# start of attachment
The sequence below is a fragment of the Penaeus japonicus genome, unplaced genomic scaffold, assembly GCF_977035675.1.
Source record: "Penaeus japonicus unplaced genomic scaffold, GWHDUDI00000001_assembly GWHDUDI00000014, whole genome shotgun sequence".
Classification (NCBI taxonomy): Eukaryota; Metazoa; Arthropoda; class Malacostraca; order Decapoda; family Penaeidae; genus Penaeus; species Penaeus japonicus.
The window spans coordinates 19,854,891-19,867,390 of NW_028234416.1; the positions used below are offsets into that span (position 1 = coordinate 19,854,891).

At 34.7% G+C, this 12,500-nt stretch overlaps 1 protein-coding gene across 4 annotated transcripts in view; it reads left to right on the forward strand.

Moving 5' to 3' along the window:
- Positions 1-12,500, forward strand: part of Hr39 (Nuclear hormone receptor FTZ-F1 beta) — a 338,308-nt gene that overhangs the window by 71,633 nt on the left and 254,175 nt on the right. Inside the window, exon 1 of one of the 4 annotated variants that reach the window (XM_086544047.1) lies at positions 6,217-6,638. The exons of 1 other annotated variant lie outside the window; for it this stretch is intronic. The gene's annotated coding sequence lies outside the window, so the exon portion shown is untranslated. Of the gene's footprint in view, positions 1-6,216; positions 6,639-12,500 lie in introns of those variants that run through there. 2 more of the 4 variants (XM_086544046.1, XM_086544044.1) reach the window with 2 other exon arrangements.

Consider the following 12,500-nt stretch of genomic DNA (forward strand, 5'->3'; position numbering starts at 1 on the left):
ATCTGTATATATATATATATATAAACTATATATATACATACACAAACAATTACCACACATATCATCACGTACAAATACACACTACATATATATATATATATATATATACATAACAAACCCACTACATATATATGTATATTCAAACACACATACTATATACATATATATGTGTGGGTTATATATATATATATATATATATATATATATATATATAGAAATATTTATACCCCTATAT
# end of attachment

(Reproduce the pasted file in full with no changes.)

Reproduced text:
The sequence below is a fragment of the Penaeus japonicus genome, unplaced genomic scaffold, assembly GCF_977035675.1.
Source record: "Penaeus japonicus unplaced genomic scaffold, GWHDUDI00000001_assembly GWHDUDI00000014, whole genome shotgun sequence".
Classification (NCBI taxonomy): Eukaryota; Metazoa; Arthropoda; class Malacostraca; order Decapoda; family Penaeidae; genus Penaeus; species Penaeus japonicus.
The window spans coordinates 19,854,891-19,867,390 of NW_028234416.1; the positions used below are offsets into that span (position 1 = coordinate 19,854,891).

At 34.7% G+C, this 12,500-nt stretch overlaps 1 protein-coding gene across 4 annotated transcripts in view; it reads left to right on the forward strand.

Moving 5' to 3' along the window:
- Positions 1-12,500, forward strand: part of Hr39 (Nuclear hormone receptor FTZ-F1 beta) — a 338,308-nt gene that overhangs the window by 71,633 nt on the left and 254,175 nt on the right. Inside the window, exon 1 of one of the 4 annotated variants that reach the window (XM_086544047.1) lies at positions 6,217-6,638. The exons of 1 other annotated variant lie outside the window; for it this stretch is intronic. The gene's annotated coding sequence lies outside the window, so the exon portion shown is untranslated. Of the gene's footprint in view, positions 1-6,216; positions 6,639-12,500 lie in introns of those variants that run through there. 2 more of the 4 variants (XM_086544046.1, XM_086544044.1) reach the window with 2 other exon arrangements.

Consider the following 12,500-nt stretch of genomic DNA (forward strand, 5'->3'; position numbering starts at 1 on the left):
ATCTGTATATATATATATATATAAACTATATATATACATACACAAACAATTACCACACATATCATCACGTACAAATACACACTACATATATATATATATATATATATACATAACAAACCCACTACATATATATGTATATTCAAACACACATACTATATACATATATATGTGTGGGTTATATATATATATATATATATATATATATATATATATAGAAATATTTATACCCCTATAT